"All rites of passage are paradoxical. On the one hand, there's the opportunity for personal growth, the promise of transcendence. But there is terror and disintegration, too--deep blows to the ego. No wonder that the day a mother hands off her daughter to Pan is unquestionably her worst.... From this moment on, they will fly on their own fuel and eat from the tree of imaginary fruit. They no longer need their mothers, all of whom have taken a bad fall and make their peace with gravity."
~Wendy, of Laurie Fox's The Lost Girls, 165
When J. M. Barrie adapted his 1904 play Peter Pan into the 1911 novel Peter and Wendy, he wrote a crucial opening paragraph in which he signals the novel's concern with female development. The paragraph constructs an origin myth of mother-daughter unity, which awareness of time disrupts:
All children, except one, grow up. They soon know that they will grow up, and the way Wendy knew was this. One day when she was two years old she was playing in a garden, and she plucked another flower and ran with it to her mother. I suppose she must have looked rather delightful, for Mrs. Darling put her hand to her heart and cried, "Oh, why can't you remain like this for ever!" This was all that passed between them on the subject, but henceforth Wendy knew that she must grow up. You always know after you are two. Two is the beginning of the end. (69) This passage recites the fall of the daughter from a pre-linguistic mother-daughter Eden, framing the eternal child-son Peter Pan as a transitional figure between mother and daughter. Mrs. Darling introduces the idea of time and division--the knowledge that mother and daughter are "two"--through verbalizing desire for perpetual unity and thus ushering in the language that divides and allows individuals social expression. Wendy cannot remain in Mrs. Darling's garden, and in fact rivals her position. The next paragraph continues with "Of course they lived at 14, and until Wendy came her mother was the chief one" (69). Creation myths teach us that once children take on individual existence, they rival their creators. This is always viewed ambiguously by parents, who feel their own mortality in conjunction with the growing child, just as God's power is immediately rivaled when he creates man "in his image."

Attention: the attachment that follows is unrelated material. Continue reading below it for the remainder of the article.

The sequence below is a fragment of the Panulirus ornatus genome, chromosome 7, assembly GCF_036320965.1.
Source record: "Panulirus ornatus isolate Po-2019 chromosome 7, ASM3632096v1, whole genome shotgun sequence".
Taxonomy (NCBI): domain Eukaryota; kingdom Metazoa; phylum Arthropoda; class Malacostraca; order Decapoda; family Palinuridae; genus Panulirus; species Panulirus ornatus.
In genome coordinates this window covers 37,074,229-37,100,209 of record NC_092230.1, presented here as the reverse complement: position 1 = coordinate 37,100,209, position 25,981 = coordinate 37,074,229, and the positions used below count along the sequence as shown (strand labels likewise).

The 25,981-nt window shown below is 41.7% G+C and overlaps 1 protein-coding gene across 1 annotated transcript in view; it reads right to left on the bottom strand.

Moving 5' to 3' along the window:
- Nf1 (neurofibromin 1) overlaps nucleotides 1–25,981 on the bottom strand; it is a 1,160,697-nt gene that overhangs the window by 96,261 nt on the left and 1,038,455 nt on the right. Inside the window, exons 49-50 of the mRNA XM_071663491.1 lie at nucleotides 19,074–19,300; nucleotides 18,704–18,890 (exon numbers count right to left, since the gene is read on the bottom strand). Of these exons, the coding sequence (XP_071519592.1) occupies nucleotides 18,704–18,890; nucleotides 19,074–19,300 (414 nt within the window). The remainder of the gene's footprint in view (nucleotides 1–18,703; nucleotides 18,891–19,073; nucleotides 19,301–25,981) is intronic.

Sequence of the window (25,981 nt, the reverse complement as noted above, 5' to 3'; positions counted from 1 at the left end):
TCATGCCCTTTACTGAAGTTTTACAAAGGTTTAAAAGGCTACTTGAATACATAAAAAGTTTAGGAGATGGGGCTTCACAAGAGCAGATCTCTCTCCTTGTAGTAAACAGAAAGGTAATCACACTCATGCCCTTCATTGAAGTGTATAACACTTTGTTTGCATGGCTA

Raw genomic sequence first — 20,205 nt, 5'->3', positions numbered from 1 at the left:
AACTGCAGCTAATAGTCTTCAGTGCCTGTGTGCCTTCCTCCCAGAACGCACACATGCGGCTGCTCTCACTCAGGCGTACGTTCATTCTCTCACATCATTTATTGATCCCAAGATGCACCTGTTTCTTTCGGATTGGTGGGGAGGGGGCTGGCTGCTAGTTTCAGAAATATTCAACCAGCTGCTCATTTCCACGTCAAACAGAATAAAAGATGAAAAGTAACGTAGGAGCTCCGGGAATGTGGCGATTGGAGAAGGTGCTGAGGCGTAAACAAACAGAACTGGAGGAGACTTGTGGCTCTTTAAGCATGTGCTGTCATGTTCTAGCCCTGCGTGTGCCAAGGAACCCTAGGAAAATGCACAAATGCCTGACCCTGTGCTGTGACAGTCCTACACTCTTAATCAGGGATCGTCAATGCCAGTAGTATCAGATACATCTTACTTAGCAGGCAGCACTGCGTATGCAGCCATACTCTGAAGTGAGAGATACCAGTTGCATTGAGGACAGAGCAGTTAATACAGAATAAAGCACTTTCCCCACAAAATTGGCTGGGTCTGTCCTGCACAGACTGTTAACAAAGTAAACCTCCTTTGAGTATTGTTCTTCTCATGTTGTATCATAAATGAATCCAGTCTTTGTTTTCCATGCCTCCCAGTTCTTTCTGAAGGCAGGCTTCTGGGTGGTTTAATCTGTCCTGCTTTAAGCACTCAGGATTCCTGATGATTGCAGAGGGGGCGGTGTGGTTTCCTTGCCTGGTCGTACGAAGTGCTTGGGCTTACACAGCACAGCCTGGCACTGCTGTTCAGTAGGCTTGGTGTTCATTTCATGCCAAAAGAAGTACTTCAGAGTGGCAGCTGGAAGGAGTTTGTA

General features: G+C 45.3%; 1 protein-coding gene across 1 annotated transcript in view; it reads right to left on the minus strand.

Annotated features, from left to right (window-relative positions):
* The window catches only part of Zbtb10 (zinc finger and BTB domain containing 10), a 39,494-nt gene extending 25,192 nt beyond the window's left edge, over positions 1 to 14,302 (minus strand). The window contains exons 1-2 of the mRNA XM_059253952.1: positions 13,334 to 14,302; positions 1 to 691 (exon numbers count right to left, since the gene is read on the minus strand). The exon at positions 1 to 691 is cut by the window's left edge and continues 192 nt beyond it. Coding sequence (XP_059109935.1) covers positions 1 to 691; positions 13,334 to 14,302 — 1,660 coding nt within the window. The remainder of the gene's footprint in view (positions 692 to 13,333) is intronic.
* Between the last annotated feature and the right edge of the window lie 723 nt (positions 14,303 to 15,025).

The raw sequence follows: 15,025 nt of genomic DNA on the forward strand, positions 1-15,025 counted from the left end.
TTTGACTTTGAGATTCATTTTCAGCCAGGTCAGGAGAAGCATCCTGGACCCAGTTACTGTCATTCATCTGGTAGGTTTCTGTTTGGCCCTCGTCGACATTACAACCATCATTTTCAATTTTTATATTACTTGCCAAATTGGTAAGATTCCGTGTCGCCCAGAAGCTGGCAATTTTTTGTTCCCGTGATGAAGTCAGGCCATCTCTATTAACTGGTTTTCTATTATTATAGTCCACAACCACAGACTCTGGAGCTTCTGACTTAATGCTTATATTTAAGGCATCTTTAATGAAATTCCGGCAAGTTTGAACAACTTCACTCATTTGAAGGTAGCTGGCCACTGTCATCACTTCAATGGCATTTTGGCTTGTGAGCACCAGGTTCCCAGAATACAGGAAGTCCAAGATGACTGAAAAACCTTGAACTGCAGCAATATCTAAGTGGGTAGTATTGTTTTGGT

What Mrs. Darling does in the above paragraph is make a wish, and the rest of the fantasy represents, with fairy tale logic, her struggle to expel that wish, of which she is guilty. With that wish she has conjured the kiss of the vampire, who comes through the window at night and shows his teeth, anxious to carry her Persephone to the underworld: